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Thursday, December 2, 2021

Sodium batteries can power your new electric car




Sodium is a common element, usually extracted from soda ash, but can basically be found anywhere, including sea water and marsh peat. It also happens to be very suitable for the type of application Meng described. Ions are heavier and heavier than lithium ions, which means you can’t pack that much energy into a small space, such as the belly of a car. “A place where sodium batteries can have a significant impact on the grid,” explains Nuria Tapia-Ruiz, a professor at Lancaster University and director of the Faraday Institute’s sodium battery program. These batteries can be a little bigger and heavier, but this is not important because they only need to be seated firmly.

Tapia-Ruiz said that historically, sodium batteries have been hampered, partly because of chemical stability. Although sodium and lithium are periodic neighbors, they exist in a parallel chemical world and differ from the reactions of various elements and compounds. This means that switching to sodium ions requires the development of new materials for the cathode and anode of the battery. The positive and negative electrodes capture and release ions when the battery is charged and depleted. A particular problem is that the chemical reaction inside the battery will corrode the electrolyte between the electrodes, thereby shortening the battery life or possibly producing metallic sodium that may explode. Another challenge is that energy-intensive sodium batteries usually contain nickel, as do many lithium batteries. Eliminating this metal is a key issue for researchers, albeit difficult. “But this is the right approach, because you want to create a sustainable and very green technology,” Tapia-Ruiz said.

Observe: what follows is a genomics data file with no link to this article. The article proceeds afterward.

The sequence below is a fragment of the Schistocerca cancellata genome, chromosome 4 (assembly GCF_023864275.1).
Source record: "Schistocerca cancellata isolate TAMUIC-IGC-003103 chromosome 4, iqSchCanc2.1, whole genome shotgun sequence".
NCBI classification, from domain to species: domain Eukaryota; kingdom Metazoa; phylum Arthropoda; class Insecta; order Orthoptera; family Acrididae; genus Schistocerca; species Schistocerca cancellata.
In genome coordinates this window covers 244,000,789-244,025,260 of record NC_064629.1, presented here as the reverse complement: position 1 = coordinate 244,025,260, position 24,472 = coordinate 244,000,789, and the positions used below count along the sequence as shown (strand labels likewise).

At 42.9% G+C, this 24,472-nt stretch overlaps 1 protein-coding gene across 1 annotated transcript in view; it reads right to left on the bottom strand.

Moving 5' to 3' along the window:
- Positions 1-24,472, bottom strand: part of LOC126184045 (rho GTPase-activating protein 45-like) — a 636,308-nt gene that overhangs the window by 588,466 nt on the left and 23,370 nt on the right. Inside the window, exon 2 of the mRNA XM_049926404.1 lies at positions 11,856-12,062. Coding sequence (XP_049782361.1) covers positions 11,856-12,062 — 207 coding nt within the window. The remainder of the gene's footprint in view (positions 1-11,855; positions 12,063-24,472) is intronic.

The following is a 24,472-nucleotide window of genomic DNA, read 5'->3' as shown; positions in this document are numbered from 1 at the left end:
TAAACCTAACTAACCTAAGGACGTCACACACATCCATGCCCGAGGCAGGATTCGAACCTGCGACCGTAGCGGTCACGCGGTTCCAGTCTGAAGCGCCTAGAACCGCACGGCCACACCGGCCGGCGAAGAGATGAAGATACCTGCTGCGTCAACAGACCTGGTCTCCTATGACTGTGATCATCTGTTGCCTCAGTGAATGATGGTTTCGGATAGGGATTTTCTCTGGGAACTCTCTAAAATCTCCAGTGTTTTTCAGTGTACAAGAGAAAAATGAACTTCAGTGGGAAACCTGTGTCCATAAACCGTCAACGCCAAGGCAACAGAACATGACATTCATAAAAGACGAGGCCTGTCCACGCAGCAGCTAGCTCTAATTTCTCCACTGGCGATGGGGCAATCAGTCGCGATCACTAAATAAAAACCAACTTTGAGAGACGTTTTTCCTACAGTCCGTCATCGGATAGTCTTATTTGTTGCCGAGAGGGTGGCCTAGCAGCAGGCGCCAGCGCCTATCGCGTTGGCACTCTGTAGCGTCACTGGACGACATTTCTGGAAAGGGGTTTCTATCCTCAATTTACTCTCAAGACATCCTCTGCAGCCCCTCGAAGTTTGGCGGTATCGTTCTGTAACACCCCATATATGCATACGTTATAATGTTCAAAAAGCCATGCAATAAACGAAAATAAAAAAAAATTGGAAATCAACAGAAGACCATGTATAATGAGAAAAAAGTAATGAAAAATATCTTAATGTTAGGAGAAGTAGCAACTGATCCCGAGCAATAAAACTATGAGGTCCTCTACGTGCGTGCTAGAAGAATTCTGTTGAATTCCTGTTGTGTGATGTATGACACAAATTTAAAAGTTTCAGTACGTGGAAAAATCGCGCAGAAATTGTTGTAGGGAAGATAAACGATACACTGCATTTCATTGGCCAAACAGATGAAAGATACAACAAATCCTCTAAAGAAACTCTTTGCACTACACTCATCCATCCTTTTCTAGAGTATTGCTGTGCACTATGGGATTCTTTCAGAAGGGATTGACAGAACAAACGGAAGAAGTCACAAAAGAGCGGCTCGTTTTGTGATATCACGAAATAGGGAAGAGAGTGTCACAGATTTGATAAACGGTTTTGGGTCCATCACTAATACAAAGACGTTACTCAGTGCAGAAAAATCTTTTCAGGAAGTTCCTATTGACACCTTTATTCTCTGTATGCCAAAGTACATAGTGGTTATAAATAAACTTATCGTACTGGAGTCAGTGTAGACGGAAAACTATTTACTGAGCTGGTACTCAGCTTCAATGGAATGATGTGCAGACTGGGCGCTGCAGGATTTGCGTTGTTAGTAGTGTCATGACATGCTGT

But in recent decades, the few laboratories and startups that still use sodium have made progress. Natron is a California-based start-up company that manufactures sodium batteries as a backup power source for industrial facilities and data centers.The company uses a material called Prussian Blue as the basis for its electrodes, which is a variation of the early synthetic pigments used in iconic paintings, including Under the huge waves of Kanagawa. Inside the battery, even in accordance with the sodium standard, this design is not particularly high energy density. But according to Jack Pouchet, the company’s vice president of sales, one advantage is that “our supply chain can be local.” It contains common elements such as sodium, manganese, and iron. The factory is located in Santa Clara, California. Due to lack of energy storage, batteries can be quickly charged and distributed energy. Beyond range. The company hopes that its batteries can be used to quickly charge electric cars when the power grid becomes thinner. Pouchet said Natron is advancing plans to install such equipment in San Diego.

Another focus of the company is safety. Pouchet pointed out accidents in grid battery storage operations, including Australia And overheated in another installation California, Because it raises concerns about the desirability of placing batteries in everyone’s house, no matter how rare these fires may be. “I don’t want to put that in my garage,” he said. The company’s website provides a demonstration video of smashing and heating battery packs and shooting them with a gun, all without obvious problems.

However, in general, the safety of sodium batteries is “not perfect,” Meng said, depending on the specific battery design. It all comes down to matching the correct cathode and electrolyte-for higher energy density batteries (such as batteries in cars) or those designed to distribute energy over a longer period of time (such as grid batteries), eliminating the risk of fire is even more important. difficulty.




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